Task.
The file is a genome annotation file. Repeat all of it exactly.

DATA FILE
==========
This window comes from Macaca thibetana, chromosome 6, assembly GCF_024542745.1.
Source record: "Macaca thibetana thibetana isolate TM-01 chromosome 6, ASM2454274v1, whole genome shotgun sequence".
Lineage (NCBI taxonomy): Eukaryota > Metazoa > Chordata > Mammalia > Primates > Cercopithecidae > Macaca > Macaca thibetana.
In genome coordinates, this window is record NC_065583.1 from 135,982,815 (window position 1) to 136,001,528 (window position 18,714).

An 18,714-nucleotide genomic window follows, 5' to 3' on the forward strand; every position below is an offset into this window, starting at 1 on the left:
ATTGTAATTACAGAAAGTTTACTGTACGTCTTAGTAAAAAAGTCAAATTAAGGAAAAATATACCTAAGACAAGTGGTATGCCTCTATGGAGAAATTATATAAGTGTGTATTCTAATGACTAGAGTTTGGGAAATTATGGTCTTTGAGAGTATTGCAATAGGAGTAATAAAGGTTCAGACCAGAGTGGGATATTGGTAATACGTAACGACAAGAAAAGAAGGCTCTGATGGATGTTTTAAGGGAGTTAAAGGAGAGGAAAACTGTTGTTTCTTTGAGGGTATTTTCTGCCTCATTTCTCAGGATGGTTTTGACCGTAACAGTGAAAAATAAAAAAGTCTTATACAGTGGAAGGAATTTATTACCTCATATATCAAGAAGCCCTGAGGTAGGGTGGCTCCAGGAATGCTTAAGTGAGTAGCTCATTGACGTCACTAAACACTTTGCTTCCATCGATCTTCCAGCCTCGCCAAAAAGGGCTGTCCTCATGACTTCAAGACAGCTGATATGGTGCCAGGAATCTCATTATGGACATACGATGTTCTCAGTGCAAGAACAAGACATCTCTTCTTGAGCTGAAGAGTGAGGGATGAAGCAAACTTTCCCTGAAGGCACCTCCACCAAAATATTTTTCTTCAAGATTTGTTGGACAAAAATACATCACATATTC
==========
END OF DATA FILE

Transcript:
This window comes from Macaca thibetana, chromosome 6, assembly GCF_024542745.1.
Source record: "Macaca thibetana thibetana isolate TM-01 chromosome 6, ASM2454274v1, whole genome shotgun sequence".
Lineage (NCBI taxonomy): Eukaryota > Metazoa > Chordata > Mammalia > Primates > Cercopithecidae > Macaca > Macaca thibetana.
In genome coordinates, this window is record NC_065583.1 from 135,982,815 (window position 1) to 136,001,528 (window position 18,714).

An 18,714-nucleotide genomic window follows, 5' to 3' on the forward strand; every position below is an offset into this window, starting at 1 on the left:
ATTGTAATTACAGAAAGTTTACTGTACGTCTTAGTAAAAAAGTCAAATTAAGGAAAAATATACCTAAGACAAGTGGTATGCCTCTATGGAGAAATTATATAAGTGTGTATTCTAATGACTAGAGTTTGGGAAATTATGGTCTTTGAGAGTATTGCAATAGGAGTAATAAAGGTTCAGACCAGAGTGGGATATTGGTAATACGTAACGACAAGAAAAGAAGGCTCTGATGGATGTTTTAAGGGAGTTAAAGGAGAGGAAAACTGTTGTTTCTTTGAGGGTATTTTCTGCCTCATTTCTCAGGATGGTTTTGACCGTAACAGTGAAAAATAAAAAAGTCTTATACAGTGGAAGGAATTTATTACCTCATATATCAAGAAGCCCTGAGGTAGGGTGGCTCCAGGAATGCTTAAGTGAGTAGCTCATTGACGTCACTAAACACTTTGCTTCCATCGATCTTCCAGCCTCGCCAAAAAGGGCTGTCCTCATGACTTCAAGACAGCTGATATGGTGCCAGGAATCTCATTATGGACATACGATGTTCTCAGTGCAAGAACAAGACATCTCTTCTTGAGCTGAAGAGTGAGGGATGAAGCAAACTTTCCCTGAAGGCACCTCCACCAAAATATTTTTCTTCAAGATTTGTTGGACAAAAATACATCACATATTC